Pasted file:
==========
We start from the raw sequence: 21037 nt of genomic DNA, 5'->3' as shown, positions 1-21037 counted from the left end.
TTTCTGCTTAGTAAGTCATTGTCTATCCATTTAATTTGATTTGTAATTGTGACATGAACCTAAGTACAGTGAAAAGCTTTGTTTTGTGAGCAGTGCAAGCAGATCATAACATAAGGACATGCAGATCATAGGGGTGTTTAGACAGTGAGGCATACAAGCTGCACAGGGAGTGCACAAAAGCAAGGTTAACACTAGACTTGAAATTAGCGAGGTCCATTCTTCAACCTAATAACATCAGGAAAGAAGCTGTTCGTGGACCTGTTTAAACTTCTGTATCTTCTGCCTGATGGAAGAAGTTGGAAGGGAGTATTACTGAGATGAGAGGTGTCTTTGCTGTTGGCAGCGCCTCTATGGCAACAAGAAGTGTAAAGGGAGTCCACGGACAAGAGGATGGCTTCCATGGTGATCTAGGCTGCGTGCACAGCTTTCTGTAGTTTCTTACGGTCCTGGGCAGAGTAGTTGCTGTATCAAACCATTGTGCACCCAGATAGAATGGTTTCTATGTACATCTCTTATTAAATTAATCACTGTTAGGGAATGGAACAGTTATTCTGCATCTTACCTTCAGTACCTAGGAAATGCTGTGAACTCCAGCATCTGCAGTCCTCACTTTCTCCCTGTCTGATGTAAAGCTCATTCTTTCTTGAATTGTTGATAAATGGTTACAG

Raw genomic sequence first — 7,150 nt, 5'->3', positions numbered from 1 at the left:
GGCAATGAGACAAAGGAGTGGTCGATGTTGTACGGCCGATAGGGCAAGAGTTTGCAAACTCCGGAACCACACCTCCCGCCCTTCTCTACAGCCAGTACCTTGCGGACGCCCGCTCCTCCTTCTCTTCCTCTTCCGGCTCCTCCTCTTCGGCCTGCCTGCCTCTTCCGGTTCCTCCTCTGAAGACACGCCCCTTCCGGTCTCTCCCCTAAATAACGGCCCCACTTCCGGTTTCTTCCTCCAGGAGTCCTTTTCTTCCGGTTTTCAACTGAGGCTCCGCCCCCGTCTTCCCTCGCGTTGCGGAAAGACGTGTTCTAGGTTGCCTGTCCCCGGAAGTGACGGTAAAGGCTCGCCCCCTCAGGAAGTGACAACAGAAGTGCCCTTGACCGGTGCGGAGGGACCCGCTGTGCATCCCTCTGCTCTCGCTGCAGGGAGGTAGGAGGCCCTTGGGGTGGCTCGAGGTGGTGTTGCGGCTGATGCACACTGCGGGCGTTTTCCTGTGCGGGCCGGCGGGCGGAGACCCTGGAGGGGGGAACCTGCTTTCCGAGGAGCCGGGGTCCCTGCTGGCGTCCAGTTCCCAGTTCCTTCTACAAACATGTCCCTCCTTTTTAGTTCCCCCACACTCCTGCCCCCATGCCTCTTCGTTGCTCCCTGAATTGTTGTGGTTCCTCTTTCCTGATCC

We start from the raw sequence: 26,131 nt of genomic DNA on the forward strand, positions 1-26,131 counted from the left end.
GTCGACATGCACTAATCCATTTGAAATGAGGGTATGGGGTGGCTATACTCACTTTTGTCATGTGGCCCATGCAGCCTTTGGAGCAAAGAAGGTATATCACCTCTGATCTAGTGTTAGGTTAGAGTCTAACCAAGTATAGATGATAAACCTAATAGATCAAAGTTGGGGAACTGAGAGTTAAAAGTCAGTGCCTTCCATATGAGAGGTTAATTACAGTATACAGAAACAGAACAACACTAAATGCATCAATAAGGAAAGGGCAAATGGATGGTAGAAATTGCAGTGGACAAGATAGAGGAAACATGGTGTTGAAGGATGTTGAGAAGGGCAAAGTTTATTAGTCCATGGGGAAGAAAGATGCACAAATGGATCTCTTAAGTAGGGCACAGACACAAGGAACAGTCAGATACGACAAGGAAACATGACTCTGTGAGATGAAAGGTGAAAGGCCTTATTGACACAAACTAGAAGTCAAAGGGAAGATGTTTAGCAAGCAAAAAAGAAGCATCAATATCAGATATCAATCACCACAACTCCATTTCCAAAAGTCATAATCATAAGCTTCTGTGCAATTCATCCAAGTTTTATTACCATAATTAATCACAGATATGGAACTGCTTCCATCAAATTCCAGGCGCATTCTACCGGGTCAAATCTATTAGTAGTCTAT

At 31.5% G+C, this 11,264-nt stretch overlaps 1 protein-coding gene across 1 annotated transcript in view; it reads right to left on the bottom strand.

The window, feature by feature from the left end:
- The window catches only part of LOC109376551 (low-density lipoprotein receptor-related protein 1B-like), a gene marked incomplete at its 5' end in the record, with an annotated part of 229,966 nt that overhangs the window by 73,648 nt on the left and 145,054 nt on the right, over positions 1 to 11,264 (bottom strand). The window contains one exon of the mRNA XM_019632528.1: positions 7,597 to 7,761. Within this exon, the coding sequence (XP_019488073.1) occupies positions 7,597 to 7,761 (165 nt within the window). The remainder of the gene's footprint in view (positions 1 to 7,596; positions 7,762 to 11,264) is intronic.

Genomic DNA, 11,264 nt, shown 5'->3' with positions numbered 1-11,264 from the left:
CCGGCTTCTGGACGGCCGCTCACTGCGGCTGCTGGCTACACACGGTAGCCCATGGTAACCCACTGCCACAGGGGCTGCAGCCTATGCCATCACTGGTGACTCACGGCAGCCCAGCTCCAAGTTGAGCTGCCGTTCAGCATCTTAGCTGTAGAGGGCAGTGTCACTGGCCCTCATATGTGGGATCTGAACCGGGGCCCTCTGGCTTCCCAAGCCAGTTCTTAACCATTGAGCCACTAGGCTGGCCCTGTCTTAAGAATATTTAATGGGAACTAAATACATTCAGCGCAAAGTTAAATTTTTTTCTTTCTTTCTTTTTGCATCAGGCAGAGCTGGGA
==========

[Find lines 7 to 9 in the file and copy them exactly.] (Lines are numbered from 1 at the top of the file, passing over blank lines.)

At 31.5% G+C, this 11,264-nt stretch overlaps 1 protein-coding gene across 1 annotated transcript in view; it reads right to left on the bottom strand.

The window, feature by feature from the left end:
- The window catches only part of LOC109376551 (low-density lipoprotein receptor-related protein 1B-like), a gene marked incomplete at its 5' end in the record, with an annotated part of 229,966 nt that overhangs the window by 73,648 nt on the left and 145,054 nt on the right, over positions 1 to 11,264 (bottom strand). The window contains one exon of the mRNA XM_019632528.1: positions 7,597 to 7,761. Within this exon, the coding sequence (XP_019488073.1) occupies positions 7,597 to 7,761 (165 nt within the window). The remainder of the gene's footprint in view (positions 1 to 7,596; positions 7,762 to 11,264) is intronic.